(U-WIRE) PRINCETON, N.J. – Yale freshman Jian Li filed a federal civil rights complaint against Princeton for rejecting his application for admission, claiming Princeton University discriminated against him because he is Asian.
p. The complaint, which was filed with the U.S. Department of Education’s Office for Civil Rights Oct. 25, alleges that Princeton’s admissions procedures are biased because they advantage other minority groups, namely blacks and Hispanics, legacy applicants and athletes at the expense of Asian applicants.
p. “We’ve been notified of the complaint and asked to provide information to the Office of Civil Rights, and the University will provide the Office of Civil Rights with the information,” University spokeswoman Cass Cliatt said Sunday. “But I will say that we do not believe that the case has merit.”
p. The case injects new life into the debate about affirmative action and race in college admissions. Li’s minority status adds a new twist to the story, since previous complaints about universities’ racial preference policies have been filed by white students alleging bias.
p. Li cites a recent study conducted by two Princeton professors as evidence for his case. The June 2005 study concluded that removing consideration of race would have little effect on white students, but that Asian students would fill nearly four out of every five places that are currently taken by black or Hispanic students.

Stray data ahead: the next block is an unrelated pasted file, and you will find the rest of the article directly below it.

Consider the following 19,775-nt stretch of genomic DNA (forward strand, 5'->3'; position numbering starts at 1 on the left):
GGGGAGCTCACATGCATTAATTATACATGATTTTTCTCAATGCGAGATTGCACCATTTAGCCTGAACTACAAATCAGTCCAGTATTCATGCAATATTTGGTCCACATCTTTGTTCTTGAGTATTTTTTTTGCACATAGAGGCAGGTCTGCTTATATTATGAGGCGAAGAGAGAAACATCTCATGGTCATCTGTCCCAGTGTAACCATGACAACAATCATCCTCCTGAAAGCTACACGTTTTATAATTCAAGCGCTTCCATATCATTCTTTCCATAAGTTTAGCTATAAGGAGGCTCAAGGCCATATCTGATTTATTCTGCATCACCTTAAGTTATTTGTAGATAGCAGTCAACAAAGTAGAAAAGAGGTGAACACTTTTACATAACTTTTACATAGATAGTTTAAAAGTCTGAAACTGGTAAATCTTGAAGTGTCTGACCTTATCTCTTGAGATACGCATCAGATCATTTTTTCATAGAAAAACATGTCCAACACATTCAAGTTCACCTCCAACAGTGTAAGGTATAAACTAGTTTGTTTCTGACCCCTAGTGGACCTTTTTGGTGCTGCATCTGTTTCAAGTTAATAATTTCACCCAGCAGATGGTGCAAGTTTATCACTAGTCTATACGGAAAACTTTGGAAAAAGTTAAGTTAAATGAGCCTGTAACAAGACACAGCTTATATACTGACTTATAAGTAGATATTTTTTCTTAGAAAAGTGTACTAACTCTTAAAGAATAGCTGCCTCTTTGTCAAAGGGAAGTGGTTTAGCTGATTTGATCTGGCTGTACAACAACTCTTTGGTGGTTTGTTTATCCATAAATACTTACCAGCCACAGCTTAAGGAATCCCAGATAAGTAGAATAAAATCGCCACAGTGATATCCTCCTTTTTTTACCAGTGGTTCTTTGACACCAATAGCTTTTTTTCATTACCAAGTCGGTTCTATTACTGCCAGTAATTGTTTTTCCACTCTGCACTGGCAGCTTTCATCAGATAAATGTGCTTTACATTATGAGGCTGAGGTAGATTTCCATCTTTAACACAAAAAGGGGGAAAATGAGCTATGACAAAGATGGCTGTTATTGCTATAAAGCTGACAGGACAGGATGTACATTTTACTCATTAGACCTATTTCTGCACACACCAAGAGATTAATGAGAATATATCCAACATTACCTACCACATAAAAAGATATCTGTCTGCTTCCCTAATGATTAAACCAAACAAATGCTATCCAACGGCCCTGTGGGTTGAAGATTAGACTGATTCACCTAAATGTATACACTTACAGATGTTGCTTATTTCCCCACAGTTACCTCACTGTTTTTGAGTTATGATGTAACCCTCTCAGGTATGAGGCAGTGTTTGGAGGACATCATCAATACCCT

Current legal precedent on the question of racial preference grew out of two lawsuits filed in 2003 against the University of Michigan. The Supreme Court ruled that colleges could use racial preferences benefiting underrepresented groups such as blacks and Hispanics, but that quotas and other “mechanistic” policies are unconstitutional.
p. In Li’s case, however, “you have a minority candidate, but a minority candidate from a category that is not regarded by the [court] as an underrepresented category,” Princeton University politics professor Robert George said. “This is a minority candidate who is saying, ‘I don’t want my race to be counted for me or against me. But for my race not to be counted against me, it is important that no race be counted in any way that reduces my chances of admission.’ ” …
p. A newly-configured court, which now includes conservative justice Samuel Alito, could reverse its earlier decision and deem all racial preferences unconstitutional. …
p. Currently, Li said, colleges discriminate against Asians on the basis of their ethnicity or race. “I’m not saying that people with the highest SAT scores should be admitted to universities,” he said. “Lots of things should be considered beyond that, but I don’t think race should be one of them.”
p. Li, who has a perfect 2400 SAT score and near-perfect SAT II scores, was rejected this past year from five of the nine universities he applied to; Princeton, Harvard, Stanford, MIT and U. Penn.
p. — By Kate Carroll, The Daily Princetonian (Princeton)
p. — compiled by Maxim Lott